“You’ve been rather elusive lately, John.”
John Brannigan cupped his hands around his coffee mug and looked across the table levelly at Mark Van Zandt. General, USMC, Retired Mark Van Zandt.
“I live in the mountains, Mark,” he said. “It’s not like cell service is all that regular up there.”
Van Zandt didn’t react, at least not by much. He’d gotten better at that, but Brannigan could still read him like a book. He was pissed. It was written in every faint line of his movie-poster Marine face, above his usual polo shirt and khakis.
Unlike Van Zandt, Brannigan had shed most of the Marine Corps’ appearance upon his forcible retirement several years before. A forcible retirement, he remembered all over again, that had been enforced by the very man sitting across from him at the table in the Rocking K diner.
Still big and powerfully built, Brannigan had let his hair get shaggy and grown a thick, graying handlebar mustache. He looked more like a mountain man than a retired Marine Colonel, while Van Zandt looked like he’d just taken his uniform off to come to the diner.
“We’ve heard some…faintly disturbing things lately, John,” Hector Chavez said carefully. Brannigan’s old friend had been medically retired for heart problems, and his body had gone soft in the years since, though his mind was still keen. He was dressed down from when he’d first showed up in the Rocking K in a suit for the Khadarkh assignment, but not by that much.
“It’s a disturbing world, Hector,” Brannigan said. “You’re going to have to be more specific.”
“Let’s quit beating around the bush, John,” Van Zandt said sharply, leaning forward and putting his elbows on the table. The entire thing rocked, coffee sloshing a little in cups as it took his weight. “Mario Gomez’ family gets murdered. Next thing anyone knows, a whole bunch of Mexican gang-bangers get slaughtered, to include what has been reported as a balls-out firefight in the hills just over the Mexican border. Now, that sounds awfully coincidental to me. Especially when a bunch of you disappeared from Childress’ bedside at just about the same time.”
Brannigan sipped his coffee. “That does sound like an interesting coincidence,” he said mildly.
If you think I’m going to give you an inch, you’re sadly mistaken, Mark. I’ve been crucified by your type before, remember?
“Cut the crap, John,” Van Zandt all but exploded. “You know as well as I do that you went full vigilante on those assholes. I’ll admit, they probably deserved it.” When Brannigan’s face hardened, he amended, “Okay, they definitely deserved it. If the reports are true, the Espino-Gallo gang was as vicious as they come. The world’s better off without them. But dammit, you went way off the reservation on this one.”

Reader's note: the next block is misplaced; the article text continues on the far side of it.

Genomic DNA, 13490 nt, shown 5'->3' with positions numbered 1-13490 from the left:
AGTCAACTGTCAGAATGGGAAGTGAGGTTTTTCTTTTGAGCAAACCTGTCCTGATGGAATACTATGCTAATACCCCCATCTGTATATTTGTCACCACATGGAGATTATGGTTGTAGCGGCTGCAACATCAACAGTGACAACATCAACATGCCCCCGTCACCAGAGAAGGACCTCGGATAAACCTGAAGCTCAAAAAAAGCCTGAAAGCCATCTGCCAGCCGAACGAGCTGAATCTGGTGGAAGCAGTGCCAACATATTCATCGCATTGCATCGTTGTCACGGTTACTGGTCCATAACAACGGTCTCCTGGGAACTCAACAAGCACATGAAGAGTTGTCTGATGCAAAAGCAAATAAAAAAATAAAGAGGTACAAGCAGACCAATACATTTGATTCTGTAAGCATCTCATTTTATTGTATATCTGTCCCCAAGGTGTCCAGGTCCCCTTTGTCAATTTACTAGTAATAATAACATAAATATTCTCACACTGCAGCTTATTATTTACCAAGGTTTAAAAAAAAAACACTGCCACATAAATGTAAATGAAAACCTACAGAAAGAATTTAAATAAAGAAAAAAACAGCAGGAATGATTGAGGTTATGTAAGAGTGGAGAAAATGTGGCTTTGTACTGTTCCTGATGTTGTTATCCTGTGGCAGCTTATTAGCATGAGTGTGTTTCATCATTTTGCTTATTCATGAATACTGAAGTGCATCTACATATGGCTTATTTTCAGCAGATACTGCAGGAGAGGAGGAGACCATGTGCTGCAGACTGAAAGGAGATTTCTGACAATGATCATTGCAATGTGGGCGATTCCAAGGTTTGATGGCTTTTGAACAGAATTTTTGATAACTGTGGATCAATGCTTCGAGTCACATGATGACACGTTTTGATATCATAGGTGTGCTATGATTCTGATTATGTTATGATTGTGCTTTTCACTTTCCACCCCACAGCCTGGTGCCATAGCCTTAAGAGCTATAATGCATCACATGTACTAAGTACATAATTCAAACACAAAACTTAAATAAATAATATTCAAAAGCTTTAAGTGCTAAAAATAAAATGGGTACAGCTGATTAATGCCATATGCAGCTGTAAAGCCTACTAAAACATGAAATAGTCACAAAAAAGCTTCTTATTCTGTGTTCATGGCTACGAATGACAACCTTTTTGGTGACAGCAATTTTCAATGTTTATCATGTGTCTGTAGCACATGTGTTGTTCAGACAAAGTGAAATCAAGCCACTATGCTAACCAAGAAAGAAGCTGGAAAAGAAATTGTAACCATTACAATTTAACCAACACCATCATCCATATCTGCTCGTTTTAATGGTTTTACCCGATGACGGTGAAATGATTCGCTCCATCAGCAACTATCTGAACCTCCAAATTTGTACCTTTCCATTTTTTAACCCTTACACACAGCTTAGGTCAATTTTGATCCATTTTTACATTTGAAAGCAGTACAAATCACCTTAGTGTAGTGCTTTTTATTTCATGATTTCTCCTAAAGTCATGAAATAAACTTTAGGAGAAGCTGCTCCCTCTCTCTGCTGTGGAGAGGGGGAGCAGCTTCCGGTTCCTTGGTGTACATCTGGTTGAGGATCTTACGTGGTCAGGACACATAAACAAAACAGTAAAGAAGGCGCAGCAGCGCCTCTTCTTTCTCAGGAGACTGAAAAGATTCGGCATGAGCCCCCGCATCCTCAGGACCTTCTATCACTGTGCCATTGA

“Oh, come off it, Mark,” Brannigan snarled, finally losing his patience. “Everything we’ve done since I agreed to go into Khadarkh has been off the reservation. You show me the Congressional authorization for any of these little operations, and then we can talk about staying on the reservation.” He all but slammed the mug on the table. “We do this because it has to be done, red tape be damned.” He stabbed a finger at Van Zandt. “And don’t try to fob this off on me alone. You knew we were going to do something, or else you wouldn’t have promised legal top cover when we talked before things kicked off. Now that the bodies are on the ground, you’re getting squeamish.” He snorted. “Not that I really should have expected anything else.”
Van Zandt actually sat back a little at that. He took a deep breath, looking down at the table. Brannigan knew he was right, and he knew that Van Zandt knew it, too. Whatever kind of legal trouble they could potentially be in if anyone went digging too deeply, he knew that the Espino-Gallos had needed killing, and that Sheriff Thomas wouldn’t be pressing charges anytime soon, either.
Having the men whom you had tried to drive off suddenly deliver your kidnapped daughter to your door with a curt, “You’re welcome,” could tend to make a man rethink his position a bit.
“Look me in the eye and tell me it was a righteous killing,” Van Zandt said.
Brannigan’s eyes narrowed at that. He didn’t need to justify his actions to Van Zandt. But he looked the former General in the eye and said, “They had it coming. They had a lot worse coming than we dished out. And if the local sheriff had done his job, we would have stood by and let him do it. You’ve got my word on that.”
His lips pressed tightly together, Van Zandt nodded, breathing a long sigh through his nose.
“Well,” Chavez said, “now that that’s out of the way, can we get down to the main reason we came here?” Continue reading “Doctors of Death Chapter 2”